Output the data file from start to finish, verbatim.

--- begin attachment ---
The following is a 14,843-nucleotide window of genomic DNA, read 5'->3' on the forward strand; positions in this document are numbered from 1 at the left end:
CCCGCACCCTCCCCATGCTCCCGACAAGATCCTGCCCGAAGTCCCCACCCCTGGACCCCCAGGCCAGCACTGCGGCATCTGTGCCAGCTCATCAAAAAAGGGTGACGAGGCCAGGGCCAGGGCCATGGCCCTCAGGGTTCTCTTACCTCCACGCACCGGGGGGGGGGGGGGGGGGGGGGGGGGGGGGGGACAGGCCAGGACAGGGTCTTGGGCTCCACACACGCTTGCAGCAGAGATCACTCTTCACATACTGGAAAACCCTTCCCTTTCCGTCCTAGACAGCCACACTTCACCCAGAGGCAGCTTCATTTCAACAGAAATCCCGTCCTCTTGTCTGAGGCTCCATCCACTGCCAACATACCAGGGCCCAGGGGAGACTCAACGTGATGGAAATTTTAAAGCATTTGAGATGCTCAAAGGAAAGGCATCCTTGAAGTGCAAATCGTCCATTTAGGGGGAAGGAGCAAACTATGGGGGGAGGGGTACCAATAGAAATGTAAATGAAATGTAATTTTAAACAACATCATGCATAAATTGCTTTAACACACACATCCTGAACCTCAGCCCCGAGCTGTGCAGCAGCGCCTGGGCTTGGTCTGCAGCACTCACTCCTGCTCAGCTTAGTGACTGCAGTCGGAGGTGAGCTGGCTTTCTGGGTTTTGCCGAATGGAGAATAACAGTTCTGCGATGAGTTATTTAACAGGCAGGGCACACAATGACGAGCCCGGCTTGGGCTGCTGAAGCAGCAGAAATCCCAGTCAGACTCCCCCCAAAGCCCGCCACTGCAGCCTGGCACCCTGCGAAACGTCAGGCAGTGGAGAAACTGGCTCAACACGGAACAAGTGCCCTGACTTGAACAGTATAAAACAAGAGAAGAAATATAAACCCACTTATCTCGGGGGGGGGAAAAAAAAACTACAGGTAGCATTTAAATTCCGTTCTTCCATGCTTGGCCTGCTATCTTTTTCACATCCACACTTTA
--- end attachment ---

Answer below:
The following is a 14,843-nucleotide window of genomic DNA, read 5'->3' on the forward strand; positions in this document are numbered from 1 at the left end:
CCCGCACCCTCCCCATGCTCCCGACAAGATCCTGCCCGAAGTCCCCACCCCTGGACCCCCAGGCCAGCACTGCGGCATCTGTGCCAGCTCATCAAAAAAGGGTGACGAGGCCAGGGCCAGGGCCATGGCCCTCAGGGTTCTCTTACCTCCACGCACCGGGGGGGGGGGGGGGGGGGGGGGGGGGGGGGGACAGGCCAGGACAGGGTCTTGGGCTCCACACACGCTTGCAGCAGAGATCACTCTTCACATACTGGAAAACCCTTCCCTTTCCGTCCTAGACAGCCACACTTCACCCAGAGGCAGCTTCATTTCAACAGAAATCCCGTCCTCTTGTCTGAGGCTCCATCCACTGCCAACATACCAGGGCCCAGGGGAGACTCAACGTGATGGAAATTTTAAAGCATTTGAGATGCTCAAAGGAAAGGCATCCTTGAAGTGCAAATCGTCCATTTAGGGGGAAGGAGCAAACTATGGGGGGAGGGGTACCAATAGAAATGTAAATGAAATGTAATTTTAAACAACATCATGCATAAATTGCTTTAACACACACATCCTGAACCTCAGCCCCGAGCTGTGCAGCAGCGCCTGGGCTTGGTCTGCAGCACTCACTCCTGCTCAGCTTAGTGACTGCAGTCGGAGGTGAGCTGGCTTTCTGGGTTTTGCCGAATGGAGAATAACAGTTCTGCGATGAGTTATTTAACAGGCAGGGCACACAATGACGAGCCCGGCTTGGGCTGCTGAAGCAGCAGAAATCCCAGTCAGACTCCCCCCAAAGCCCGCCACTGCAGCCTGGCACCCTGCGAAACGTCAGGCAGTGGAGAAACTGGCTCAACACGGAACAAGTGCCCTGACTTGAACAGTATAAAACAAGAGAAGAAATATAAACCCACTTATCTCGGGGGGGGGAAAAAAAAACTACAGGTAGCATTTAAATTCCGTTCTTCCATGCTTGGCCTGCTATCTTTTTCACATCCACACTTTA